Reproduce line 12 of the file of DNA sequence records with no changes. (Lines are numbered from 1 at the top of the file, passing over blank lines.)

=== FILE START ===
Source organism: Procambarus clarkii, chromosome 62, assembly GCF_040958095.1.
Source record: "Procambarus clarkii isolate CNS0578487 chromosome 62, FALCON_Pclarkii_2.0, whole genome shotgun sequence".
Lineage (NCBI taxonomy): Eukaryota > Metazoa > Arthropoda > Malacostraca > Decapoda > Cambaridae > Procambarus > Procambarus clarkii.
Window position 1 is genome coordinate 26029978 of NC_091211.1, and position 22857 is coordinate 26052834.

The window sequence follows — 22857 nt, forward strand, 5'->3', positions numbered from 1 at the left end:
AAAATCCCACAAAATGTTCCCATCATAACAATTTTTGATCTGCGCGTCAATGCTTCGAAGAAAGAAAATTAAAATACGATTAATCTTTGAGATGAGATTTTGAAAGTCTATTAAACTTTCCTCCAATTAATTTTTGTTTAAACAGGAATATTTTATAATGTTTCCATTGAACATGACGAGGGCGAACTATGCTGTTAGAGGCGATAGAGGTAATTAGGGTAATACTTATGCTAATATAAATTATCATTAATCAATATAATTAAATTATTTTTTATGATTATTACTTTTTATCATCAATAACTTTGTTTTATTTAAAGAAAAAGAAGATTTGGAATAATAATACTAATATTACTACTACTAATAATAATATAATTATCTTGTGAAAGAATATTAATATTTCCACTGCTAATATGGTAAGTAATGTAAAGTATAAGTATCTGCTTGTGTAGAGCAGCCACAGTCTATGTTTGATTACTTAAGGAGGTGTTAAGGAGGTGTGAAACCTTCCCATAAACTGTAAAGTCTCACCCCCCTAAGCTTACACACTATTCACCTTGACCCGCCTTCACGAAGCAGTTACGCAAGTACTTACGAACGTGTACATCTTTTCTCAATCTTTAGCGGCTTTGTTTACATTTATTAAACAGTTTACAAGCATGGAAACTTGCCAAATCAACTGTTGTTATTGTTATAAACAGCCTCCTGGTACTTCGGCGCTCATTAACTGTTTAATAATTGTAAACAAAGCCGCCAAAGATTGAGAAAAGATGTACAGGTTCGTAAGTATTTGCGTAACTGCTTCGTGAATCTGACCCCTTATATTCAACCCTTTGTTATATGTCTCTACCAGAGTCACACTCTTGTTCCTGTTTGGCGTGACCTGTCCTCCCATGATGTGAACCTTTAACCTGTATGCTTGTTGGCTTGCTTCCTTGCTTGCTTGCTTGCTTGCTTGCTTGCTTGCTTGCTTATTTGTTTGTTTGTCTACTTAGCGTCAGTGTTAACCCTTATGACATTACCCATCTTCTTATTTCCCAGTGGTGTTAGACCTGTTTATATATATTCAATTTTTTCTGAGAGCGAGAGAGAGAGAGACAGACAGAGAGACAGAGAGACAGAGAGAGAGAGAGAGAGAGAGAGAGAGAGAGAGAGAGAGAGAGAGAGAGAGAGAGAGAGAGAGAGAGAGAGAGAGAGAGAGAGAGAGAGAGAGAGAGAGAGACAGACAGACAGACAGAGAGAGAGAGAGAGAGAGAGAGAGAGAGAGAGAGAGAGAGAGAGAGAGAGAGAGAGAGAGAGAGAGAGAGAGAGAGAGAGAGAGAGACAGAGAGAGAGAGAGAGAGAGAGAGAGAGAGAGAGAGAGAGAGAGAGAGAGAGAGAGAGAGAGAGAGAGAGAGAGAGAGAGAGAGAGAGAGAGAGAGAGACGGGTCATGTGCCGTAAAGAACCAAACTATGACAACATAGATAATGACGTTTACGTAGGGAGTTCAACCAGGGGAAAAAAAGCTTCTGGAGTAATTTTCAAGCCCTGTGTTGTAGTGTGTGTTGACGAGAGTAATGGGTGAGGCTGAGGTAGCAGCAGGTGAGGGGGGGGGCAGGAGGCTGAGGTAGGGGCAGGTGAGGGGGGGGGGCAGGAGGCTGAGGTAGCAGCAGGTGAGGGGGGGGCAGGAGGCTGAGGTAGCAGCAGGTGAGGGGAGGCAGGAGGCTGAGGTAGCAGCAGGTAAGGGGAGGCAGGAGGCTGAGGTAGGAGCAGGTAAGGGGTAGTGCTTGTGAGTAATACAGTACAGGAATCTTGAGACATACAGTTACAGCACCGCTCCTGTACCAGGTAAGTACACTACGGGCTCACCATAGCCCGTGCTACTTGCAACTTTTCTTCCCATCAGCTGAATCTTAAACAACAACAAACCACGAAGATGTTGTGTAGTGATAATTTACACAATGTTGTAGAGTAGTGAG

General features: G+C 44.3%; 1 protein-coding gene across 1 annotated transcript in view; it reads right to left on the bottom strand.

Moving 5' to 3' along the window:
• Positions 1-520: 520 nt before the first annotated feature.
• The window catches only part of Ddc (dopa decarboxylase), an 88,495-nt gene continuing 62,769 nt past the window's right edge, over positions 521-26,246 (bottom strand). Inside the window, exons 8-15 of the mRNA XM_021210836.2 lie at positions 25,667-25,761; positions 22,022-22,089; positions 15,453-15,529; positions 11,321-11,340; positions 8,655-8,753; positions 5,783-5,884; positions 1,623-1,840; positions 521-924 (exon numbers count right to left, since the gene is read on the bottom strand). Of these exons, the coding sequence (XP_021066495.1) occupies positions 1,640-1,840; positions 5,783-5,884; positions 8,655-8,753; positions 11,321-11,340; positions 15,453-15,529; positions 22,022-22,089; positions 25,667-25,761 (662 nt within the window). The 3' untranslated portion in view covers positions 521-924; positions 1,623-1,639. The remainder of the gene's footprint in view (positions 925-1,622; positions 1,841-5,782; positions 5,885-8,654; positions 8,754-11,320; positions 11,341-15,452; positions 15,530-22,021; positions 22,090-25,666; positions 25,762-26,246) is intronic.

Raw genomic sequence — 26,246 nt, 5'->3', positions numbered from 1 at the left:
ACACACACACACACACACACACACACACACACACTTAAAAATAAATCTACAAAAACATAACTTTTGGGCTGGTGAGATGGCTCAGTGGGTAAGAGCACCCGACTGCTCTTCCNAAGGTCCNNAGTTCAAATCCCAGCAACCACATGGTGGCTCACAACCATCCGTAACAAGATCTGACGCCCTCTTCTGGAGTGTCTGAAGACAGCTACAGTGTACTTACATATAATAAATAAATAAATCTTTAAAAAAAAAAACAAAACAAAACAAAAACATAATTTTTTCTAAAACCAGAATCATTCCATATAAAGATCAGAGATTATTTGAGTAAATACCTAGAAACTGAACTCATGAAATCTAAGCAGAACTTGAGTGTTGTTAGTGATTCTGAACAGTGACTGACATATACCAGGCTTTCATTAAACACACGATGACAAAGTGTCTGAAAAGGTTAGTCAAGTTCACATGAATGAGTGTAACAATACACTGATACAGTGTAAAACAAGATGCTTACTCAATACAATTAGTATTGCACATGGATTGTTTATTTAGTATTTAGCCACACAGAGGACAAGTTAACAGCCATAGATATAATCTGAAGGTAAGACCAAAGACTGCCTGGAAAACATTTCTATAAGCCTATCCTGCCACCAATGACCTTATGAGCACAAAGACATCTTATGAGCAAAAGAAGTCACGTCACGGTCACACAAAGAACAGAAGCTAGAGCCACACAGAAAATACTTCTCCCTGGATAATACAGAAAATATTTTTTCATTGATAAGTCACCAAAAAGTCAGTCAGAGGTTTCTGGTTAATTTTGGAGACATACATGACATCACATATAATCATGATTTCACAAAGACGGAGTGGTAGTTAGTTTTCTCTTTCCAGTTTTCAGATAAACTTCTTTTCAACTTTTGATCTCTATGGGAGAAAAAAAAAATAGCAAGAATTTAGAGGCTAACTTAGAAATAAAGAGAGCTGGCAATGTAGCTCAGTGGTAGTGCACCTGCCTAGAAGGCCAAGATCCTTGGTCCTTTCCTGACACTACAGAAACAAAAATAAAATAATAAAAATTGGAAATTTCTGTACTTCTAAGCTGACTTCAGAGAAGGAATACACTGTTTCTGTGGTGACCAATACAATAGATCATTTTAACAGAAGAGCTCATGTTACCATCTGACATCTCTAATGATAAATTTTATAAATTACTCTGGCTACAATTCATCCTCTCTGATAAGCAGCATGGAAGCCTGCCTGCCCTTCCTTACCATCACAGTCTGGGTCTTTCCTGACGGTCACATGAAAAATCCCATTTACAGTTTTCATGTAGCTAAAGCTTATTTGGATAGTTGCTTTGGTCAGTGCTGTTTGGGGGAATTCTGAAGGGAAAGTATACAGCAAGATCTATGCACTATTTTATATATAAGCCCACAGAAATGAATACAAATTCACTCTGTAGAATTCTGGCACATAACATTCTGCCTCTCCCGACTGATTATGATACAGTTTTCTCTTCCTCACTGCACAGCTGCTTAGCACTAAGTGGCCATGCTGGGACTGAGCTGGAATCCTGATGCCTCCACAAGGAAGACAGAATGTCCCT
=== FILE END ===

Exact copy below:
ACACACACACACACACACACACACACACACACACTTAAAAATAAATCTACAAAAACATAACTTTTGGGCTGGTGAGATGGCTCAGTGGGTAAGAGCACCCGACTGCTCTTCCNAAGGTCCNNAGTTCAAATCCCAGCAACCACATGGTGGCTCACAACCATCCGTAACAAGATCTGACGCCCTCTTCTGGAGTGTCTGAAGACAGCTACAGTGTACTTACATATAATAAATAAATAAATCTTTAAAAAAAAAAACAAAACAAAACAAAAACATAATTTTTTCTAAAACCAGAATCATTCCATATAAAGATCAGAGATTATTTGAGTAAATACCTAGAAACTGAACTCATGAAATCTAAGCAGAACTTGAGTGTTGTTAGTGATTCTGAACAGTGACTGACATATACCAGGCTTTCATTAAACACACGATGACAAAGTGTCTGAAAAGGTTAGTCAAGTTCACATGAATGAGTGTAACAATACACTGATACAGTGTAAAACAAGATGCTTACTCAATACAATTAGTATTGCACATGGATTGTTTATTTAGTATTTAGCCACACAGAGGACAAGTTAACAGCCATAGATATAATCTGAAGGTAAGACCAAAGACTGCCTGGAAAACATTTCTATAAGCCTATCCTGCCACCAATGACCTTATGAGCACAAAGACATCTTATGAGCAAAAGAAGTCACGTCACGGTCACACAAAGAACAGAAGCTAGAGCCACACAGAAAATACTTCTCCCTGGATAATACAGAAAATATTTTTTCATTGATAAGTCACCAAAAAGTCAGTCAGAGGTTTCTGGTTAATTTTGGAGACATACATGACATCACATATAATCATGATTTCACAAAGACGGAGTGGTAGTTAGTTTTCTCTTTCCAGTTTTCAGATAAACTTCTTTTCAACTTTTGATCTCTATGGGAGAAAAAAAAAATAGCAAGAATTTAGAGGCTAACTTAGAAATAAAGAGAGCTGGCAATGTAGCTCAGTGGTAGTGCACCTGCCTAGAAGGCCAAGATCCTTGGTCCTTTCCTGACACTACAGAAACAAAAATAAAATAATAAAAATTGGAAATTTCTGTACTTCTAAGCTGACTTCAGAGAAGGAATACACTGTTTCTGTGGTGACCAATACAATAGATCATTTTAACAGAAGAGCTCATGTTACCATCTGACATCTCTAATGATAAATTTTATAAATTACTCTGGCTACAATTCATCCTCTCTGATAAGCAGCATGGAAGCCTGCCTGCCCTTCCTTACCATCACAGTCTGGGTCTTTCCTGACGGTCACATGAAAAATCCCATTTACAGTTTTCATGTAGCTAAAGCTTATTTGGATAGTTGCTTTGGTCAGTGCTGTTTGGGGGAATTCTGAAGGGAAAGTATACAGCAAGATCTATGCACTATTTTATATATAAGCCCACAGAAATGAATACAAATTCACTCTGTAGAATTCTGGCACATAACATTCTGCCTCTCCCGACTGATTATGATACAGTTTTCTCTTCCTCACTGCACAGCTGCTTAGCACTAAGTGGCCATGCTGGGACTGAGCTGGAATCCTGATGCCTCCACAAGGAAGACAGAATGTCCCT